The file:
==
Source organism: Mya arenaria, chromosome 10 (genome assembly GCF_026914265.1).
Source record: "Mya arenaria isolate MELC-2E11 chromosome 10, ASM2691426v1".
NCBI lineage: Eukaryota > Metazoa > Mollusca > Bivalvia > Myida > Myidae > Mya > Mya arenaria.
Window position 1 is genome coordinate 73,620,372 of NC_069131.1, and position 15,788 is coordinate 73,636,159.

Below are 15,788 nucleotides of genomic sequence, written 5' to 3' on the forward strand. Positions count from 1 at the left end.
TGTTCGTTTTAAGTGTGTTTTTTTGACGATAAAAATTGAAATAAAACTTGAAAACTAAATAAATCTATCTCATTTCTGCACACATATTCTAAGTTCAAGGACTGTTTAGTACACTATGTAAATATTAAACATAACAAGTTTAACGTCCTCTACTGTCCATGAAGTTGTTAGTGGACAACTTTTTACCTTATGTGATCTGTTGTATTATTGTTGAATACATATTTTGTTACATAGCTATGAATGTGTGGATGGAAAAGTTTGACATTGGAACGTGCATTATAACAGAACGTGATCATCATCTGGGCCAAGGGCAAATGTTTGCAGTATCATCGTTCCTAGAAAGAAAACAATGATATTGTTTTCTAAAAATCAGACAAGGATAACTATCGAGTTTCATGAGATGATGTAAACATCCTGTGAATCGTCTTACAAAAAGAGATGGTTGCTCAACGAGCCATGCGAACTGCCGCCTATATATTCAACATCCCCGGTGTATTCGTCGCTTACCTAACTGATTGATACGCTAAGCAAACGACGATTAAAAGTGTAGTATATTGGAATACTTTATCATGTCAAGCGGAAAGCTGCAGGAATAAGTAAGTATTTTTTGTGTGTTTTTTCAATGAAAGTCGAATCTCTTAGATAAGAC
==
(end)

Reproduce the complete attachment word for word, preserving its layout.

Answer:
Source organism: Mya arenaria, chromosome 10 (genome assembly GCF_026914265.1).
Source record: "Mya arenaria isolate MELC-2E11 chromosome 10, ASM2691426v1".
NCBI lineage: Eukaryota > Metazoa > Mollusca > Bivalvia > Myida > Myidae > Mya > Mya arenaria.
Window position 1 is genome coordinate 73,620,372 of NC_069131.1, and position 15,788 is coordinate 73,636,159.

Below are 15,788 nucleotides of genomic sequence, written 5' to 3' on the forward strand. Positions count from 1 at the left end.
TGTTCGTTTTAAGTGTGTTTTTTTGACGATAAAAATTGAAATAAAACTTGAAAACTAAATAAATCTATCTCATTTCTGCACACATATTCTAAGTTCAAGGACTGTTTAGTACACTATGTAAATATTAAACATAACAAGTTTAACGTCCTCTACTGTCCATGAAGTTGTTAGTGGACAACTTTTTACCTTATGTGATCTGTTGTATTATTGTTGAATACATATTTTGTTACATAGCTATGAATGTGTGGATGGAAAAGTTTGACATTGGAACGTGCATTATAACAGAACGTGATCATCATCTGGGCCAAGGGCAAATGTTTGCAGTATCATCGTTCCTAGAAAGAAAACAATGATATTGTTTTCTAAAAATCAGACAAGGATAACTATCGAGTTTCATGAGATGATGTAAACATCCTGTGAATCGTCTTACAAAAAGAGATGGTTGCTCAACGAGCCATGCGAACTGCCGCCTATATATTCAACATCCCCGGTGTATTCGTCGCTTACCTAACTGATTGATACGCTAAGCAAACGACGATTAAAAGTGTAGTATATTGGAATACTTTATCATGTCAAGCGGAAAGCTGCAGGAATAAGTAAGTATTTTTTGTGTGTTTTTTCAATGAAAGTCGAATCTCTTAGATAAGAC